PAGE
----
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Vikki Orvice (8 November 1962 – 6 February 2019)[1] was a British sports journalist who was the first female football reporter on the staff of a British tabloid newspaper.[2][3]

Vikki Orvice
Born(1962-11-08)8 November 1962
Sheffield, UK
Died(2019-02-06)6 February 2019
Alma materUniversity of Leicester
OccupationJournalist, sportswriter
EmployerThe Sun


Early life and EducationEdit

Orvice studied English at the University of Leicester, graduating in 1984, before returning to her home city of Sheffield for postgraduate study.[4]

Journalism careerEdit

Orvice started her career as an apprentice at the Wakefield Express.[4][5] After two years, she moved to the Western Daily Press, where she worked alongside doing freelance shifts for the Daily Mail and The Observer. She eventually moved to the Daily Mail full-time, working as a general news reporter, covering sport in her spare time.[4] In 1995, she was appointed as a football reporter for The Sun and subsequently became the newspaper's athletics correspondent.[6][7]

Orvice was a founding board member of Women in Football, a network of women working in football.[3] She was also vice-chair of the Football Writers' Association and the first female chair of the British Athletics Writers' Association.[1]

Personal lifeEdit

Orvice was married to fellow sports journalist Ian Ridley, who announced her death from breast cancer on 6 February 2019.[6] She had first been diagnosed with the disease in 2007, and it returned in 2014. Knowing that her condition was terminal, Orvice continued working until the end of 2018.


After her death, The Sun announced the establishment of a sport journalism scholarship in her name.[1] A spokesperson for the newspaper said the scholarship would be awarded to a "young woman who has all the qualities Vikki held so dearly".[8]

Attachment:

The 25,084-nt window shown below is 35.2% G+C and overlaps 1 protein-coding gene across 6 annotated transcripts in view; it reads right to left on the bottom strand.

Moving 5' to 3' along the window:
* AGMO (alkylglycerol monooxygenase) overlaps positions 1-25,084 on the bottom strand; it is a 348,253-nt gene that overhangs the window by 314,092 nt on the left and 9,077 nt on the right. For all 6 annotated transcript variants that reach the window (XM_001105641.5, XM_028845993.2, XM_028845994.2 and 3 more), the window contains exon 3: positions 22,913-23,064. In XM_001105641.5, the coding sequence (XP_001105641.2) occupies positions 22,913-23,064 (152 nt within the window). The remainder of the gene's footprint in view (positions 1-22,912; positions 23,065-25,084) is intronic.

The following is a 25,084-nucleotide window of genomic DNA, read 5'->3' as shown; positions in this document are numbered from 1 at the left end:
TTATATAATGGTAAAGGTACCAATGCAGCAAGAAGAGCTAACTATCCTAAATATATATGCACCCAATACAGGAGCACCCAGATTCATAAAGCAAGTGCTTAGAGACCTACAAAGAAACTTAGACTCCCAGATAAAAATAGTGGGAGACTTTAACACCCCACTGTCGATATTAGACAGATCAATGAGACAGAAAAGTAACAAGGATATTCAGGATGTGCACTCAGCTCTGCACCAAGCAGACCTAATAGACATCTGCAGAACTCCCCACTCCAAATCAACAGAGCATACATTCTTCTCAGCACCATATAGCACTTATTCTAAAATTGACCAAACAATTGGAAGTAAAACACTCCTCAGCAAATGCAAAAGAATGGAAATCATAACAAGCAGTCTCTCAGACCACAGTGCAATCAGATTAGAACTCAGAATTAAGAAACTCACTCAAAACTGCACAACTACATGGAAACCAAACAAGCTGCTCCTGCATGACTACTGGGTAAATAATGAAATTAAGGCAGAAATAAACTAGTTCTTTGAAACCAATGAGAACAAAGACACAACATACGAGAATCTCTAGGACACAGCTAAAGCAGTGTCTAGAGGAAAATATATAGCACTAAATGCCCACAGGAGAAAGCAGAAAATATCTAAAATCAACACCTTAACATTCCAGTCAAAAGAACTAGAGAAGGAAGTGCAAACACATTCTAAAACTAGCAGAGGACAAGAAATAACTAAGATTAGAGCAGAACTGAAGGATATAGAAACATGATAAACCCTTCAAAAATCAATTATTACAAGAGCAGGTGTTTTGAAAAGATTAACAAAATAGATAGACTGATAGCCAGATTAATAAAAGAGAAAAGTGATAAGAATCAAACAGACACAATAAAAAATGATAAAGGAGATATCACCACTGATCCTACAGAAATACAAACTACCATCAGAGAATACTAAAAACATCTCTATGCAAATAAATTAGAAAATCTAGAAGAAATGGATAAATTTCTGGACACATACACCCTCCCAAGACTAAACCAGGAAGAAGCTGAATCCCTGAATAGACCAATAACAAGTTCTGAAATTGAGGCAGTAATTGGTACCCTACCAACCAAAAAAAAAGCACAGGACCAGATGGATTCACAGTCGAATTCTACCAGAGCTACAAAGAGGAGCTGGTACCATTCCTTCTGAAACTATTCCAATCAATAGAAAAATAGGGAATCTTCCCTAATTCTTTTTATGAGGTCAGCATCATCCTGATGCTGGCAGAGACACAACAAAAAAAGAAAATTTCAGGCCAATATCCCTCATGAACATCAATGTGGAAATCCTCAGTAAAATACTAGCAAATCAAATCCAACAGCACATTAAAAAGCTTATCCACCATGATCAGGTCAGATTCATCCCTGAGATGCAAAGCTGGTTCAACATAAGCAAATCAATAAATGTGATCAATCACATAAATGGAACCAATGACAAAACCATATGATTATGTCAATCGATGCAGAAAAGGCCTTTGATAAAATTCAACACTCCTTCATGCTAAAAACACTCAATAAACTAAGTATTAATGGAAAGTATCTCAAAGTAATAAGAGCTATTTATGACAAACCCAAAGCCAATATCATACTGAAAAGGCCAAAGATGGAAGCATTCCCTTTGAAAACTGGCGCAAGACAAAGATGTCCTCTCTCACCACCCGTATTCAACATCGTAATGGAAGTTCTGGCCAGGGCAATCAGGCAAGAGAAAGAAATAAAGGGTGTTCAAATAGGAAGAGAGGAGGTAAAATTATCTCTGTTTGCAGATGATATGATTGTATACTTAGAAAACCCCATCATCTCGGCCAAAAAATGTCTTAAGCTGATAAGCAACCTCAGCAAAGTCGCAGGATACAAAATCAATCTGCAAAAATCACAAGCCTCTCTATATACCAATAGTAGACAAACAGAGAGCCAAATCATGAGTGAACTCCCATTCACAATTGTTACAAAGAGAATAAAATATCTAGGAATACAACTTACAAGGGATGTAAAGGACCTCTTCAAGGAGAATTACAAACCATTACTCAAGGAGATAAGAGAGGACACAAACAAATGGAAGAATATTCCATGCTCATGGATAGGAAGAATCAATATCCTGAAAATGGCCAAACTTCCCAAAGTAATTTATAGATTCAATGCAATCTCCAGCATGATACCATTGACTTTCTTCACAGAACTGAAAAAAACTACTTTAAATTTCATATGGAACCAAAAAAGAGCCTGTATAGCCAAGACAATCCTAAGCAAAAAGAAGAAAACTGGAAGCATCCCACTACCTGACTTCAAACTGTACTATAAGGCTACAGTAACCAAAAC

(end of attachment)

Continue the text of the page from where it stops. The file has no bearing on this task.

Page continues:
1. ^ a b c "Vikki Orvice: Pioneer in the male-dominated world of tabloid sports writing". Daily Telegraph. 12 February 2019. p. 27.
  2. ^ Khorsandi, Peyvand (13 February 2019). "Vikki Orvice: Sun journalist who blazed a trail for women covering sports". The Independent. Retrieved 17 February 2019.
  3. ^ a b "'Brave'. 'Fearless'. 'A trailblazer'. 'A pioneer'". Women in Football. 6 February 2019. Retrieved 13 February 2019.
  4. ^ a b c "Scoring news from the sidelines" (PDF). Graduates' Review. University of Leicester: 16–17. Spring 2015.
  5. ^ Austin, Simon (6 February 2019). "Tributes paid to 'trailblazer' Vikki Orvice". Prolific North. Retrieved 6 February 2019.
  6. ^ a b Ingle, Sean (6 February 2019). "Vikki Orvice, journalist and trailblazer for women in sport, dies aged 56". The Guardian. Retrieved 6 February 2019.
  7. ^ "Tributes paid to trailblazing journalist Vikki Orvice". Athletics Weekly. 6 February 2019. Retrieved 6 February 2019.
  8. ^ Mayhew, Freddy (6 February 2019). "Sun launches sports journalism scholarship in memory of 'trailblazer' Vikki Orvice". Press Gazette. Retrieved 13 February 2019.